3. Submit your ideas in a memo or email to your boss. Depending on the circumstances, ask that this memo be placed in your employee file to illustrate your commitment to growing from this situation.
  4. Accept the consequences. Depending on the severity of your mistake, there could be serious repercussions. Realize that your situation serves to teach you.

After addressing the problem using the steps above, consider how you might be able to grow professionally from this experience:

  1. Ask your boss if you can attend a seminar, training or other professional development event designed to enhance your skills in an area related to the mistake.
  2. Offer to pay for this event out of pocket. After attending the event, present your findings to your lab or department.
  3. Follow up with your boss. After a period of time, schedule a meeting with your boss to review your performance. Ask for feedback and prove that you want to grow from this experience.

Finally, once the problem has been resolved, move on. Put your head down and focus on your work to avoid future mistakes. Demonstrating competency and proving your worth may be the most productive way to recover.


This Week’s Episode of CHOPPED: A CV for the Chopping Block

August 12, 2010

onionsDid you see this week’s episode of “CHOPPED?” It contained one of the most ridiculous combinations of foods I’ve seen yet. The chefs had to incorporate the following into an appetizer: kabocha squash, sardines, banana chips, and rice paper. WHAT? Tough basket for this week’s chefs, for sure.

On to our version of CHOPPED…

So, what is a CV, anyway? That is a question I often hear from trainees. A more common question is: “What (on earth) is the difference between a CV and a résumé?”

A curriculum vitae (CV) is a document that outlines your entire academic history. It is used most often to apply for faculty positions at colleges and universities, for research-intensive positions at national labs or research institutes, and for fellowships, grants, or awards.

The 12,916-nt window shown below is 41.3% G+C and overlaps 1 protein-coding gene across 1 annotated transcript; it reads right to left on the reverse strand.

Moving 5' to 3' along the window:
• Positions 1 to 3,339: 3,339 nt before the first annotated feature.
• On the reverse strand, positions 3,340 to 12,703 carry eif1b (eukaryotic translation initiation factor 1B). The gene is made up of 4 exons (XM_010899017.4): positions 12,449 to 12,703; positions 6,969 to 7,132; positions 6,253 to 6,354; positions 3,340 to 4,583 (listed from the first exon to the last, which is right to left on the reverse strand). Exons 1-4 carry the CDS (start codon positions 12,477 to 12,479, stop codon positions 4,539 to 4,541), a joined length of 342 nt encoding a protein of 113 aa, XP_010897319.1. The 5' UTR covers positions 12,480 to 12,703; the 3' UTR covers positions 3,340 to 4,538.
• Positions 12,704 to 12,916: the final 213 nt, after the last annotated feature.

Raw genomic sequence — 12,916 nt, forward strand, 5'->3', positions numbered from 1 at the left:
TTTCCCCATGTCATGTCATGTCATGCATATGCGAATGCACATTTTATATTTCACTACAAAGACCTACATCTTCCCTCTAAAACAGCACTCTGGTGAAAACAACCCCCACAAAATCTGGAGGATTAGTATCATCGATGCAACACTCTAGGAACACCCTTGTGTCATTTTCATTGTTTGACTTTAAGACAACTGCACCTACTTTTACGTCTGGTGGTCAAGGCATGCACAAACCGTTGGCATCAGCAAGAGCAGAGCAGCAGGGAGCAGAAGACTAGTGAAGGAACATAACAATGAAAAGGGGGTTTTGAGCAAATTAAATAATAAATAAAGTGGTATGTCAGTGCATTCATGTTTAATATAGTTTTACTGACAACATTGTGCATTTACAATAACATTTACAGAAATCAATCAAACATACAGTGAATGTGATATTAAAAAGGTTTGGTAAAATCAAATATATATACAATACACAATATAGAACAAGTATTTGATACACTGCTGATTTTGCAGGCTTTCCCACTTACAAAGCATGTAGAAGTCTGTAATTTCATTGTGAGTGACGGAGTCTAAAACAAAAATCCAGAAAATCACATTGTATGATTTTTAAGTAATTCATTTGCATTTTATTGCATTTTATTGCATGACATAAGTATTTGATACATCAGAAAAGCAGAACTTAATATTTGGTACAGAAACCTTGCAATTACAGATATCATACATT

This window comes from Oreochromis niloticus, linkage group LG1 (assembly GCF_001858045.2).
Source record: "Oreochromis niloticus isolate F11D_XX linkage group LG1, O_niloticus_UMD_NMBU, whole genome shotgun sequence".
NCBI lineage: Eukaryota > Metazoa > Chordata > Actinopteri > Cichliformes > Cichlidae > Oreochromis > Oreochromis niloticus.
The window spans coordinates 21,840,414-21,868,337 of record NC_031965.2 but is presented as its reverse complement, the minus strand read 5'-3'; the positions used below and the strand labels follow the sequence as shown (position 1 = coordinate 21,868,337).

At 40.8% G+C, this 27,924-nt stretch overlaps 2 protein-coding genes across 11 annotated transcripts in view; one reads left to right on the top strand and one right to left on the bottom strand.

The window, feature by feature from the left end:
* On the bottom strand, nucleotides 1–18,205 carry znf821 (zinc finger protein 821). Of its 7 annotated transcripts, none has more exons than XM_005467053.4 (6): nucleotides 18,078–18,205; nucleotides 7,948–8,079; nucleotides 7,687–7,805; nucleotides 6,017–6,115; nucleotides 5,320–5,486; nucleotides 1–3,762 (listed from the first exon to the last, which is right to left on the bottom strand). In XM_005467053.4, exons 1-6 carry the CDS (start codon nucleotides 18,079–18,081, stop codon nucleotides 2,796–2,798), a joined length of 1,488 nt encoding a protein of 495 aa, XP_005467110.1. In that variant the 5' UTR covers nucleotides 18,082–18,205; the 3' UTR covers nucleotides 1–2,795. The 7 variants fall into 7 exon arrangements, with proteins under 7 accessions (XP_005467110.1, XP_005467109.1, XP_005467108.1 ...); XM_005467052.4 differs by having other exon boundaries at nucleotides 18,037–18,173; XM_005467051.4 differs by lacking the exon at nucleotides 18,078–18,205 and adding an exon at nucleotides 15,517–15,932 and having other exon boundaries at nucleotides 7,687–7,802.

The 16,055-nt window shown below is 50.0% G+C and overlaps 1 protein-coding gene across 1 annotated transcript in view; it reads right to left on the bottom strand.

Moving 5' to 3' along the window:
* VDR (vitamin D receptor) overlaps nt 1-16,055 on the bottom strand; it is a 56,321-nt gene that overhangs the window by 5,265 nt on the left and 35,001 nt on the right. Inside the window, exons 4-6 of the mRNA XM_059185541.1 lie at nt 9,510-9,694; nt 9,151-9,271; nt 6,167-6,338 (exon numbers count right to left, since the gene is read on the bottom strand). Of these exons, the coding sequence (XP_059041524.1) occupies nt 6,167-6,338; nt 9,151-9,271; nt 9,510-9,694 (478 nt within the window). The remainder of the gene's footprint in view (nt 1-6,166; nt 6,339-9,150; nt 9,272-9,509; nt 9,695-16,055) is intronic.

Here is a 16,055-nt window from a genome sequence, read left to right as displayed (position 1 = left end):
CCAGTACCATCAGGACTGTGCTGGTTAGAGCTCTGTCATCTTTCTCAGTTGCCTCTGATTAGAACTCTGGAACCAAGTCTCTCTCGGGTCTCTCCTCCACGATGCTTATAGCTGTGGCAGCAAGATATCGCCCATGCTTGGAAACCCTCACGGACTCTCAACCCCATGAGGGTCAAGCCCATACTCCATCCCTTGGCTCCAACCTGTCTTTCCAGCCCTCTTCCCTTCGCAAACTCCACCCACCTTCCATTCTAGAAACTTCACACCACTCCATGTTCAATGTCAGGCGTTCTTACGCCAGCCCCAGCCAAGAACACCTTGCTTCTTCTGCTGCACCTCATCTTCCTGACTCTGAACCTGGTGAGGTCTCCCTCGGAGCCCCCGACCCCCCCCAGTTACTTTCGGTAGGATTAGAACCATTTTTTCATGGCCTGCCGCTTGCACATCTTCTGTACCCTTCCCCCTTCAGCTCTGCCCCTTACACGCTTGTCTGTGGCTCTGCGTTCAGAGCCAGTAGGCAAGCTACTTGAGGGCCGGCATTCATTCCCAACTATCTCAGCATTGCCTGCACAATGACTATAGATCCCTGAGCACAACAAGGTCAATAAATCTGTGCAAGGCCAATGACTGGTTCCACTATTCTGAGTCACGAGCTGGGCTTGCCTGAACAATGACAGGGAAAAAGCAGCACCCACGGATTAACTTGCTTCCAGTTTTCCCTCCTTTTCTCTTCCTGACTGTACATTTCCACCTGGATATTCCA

A résumé is a document that highlights your education, experiences, and skills as they relate to a particular position. It is essentially used for every position other than a faculty opening, for which a curriculum vitae (CV) is used. Some employers seeking the content of a résumé may instead request a CV, leaving the job seeker at a total loss. If you’d like more help in sorting out which document to prepare, visit the new and improved OITE website and take a look at the handouts on both CV and resume writing.

Now…on to this week’s victim, with names changed to protect the innocent, and my comments in red. This is less of a chop, though, and more of a sauté, as this CV is in such good shape. Consider this a sample that you might use as a model when constructing/editing your own document.

____________________________________

Hira Mee Tudeigh, Ph.D.

7890 Lois Lane            anytrainee@mail.nih.gov (work)

Baltimore, MD 21224             iheartscience@emailhost.com (home)

(abc) def-ghij

Education and Training

  • National Institute on Drug Abuse (NIDA)

National Institutes of Health (NIH), 2005-present

Post-Doctoral Fellow, Intramural Research Training Award (IRTA)

–  Post-doctoral research topic:  Differential pharmacology of independent synaptic inputs to the ventral tegmental area (VTA).

Mentor:  Ino Alotta Stuff, Ph.D.

I have seen postdoctoral appointments listed under “Education and Training” or “Research Experience” categories. Either is fine.

  • University of Arkansas for Medical Sciences (UAMS)

Center for Translational Neuroscience, 2002-2005

Ph.D. in Neurobiology and Developmental Sciences

–  Doctoral dissertation title:  Development of REM sleep: Cholinergic and intrinsic mechanisms.

Mentor:  Read Abookaday, Ph.D.

When working on an academic CV, it is often helpful to list your mentor(s).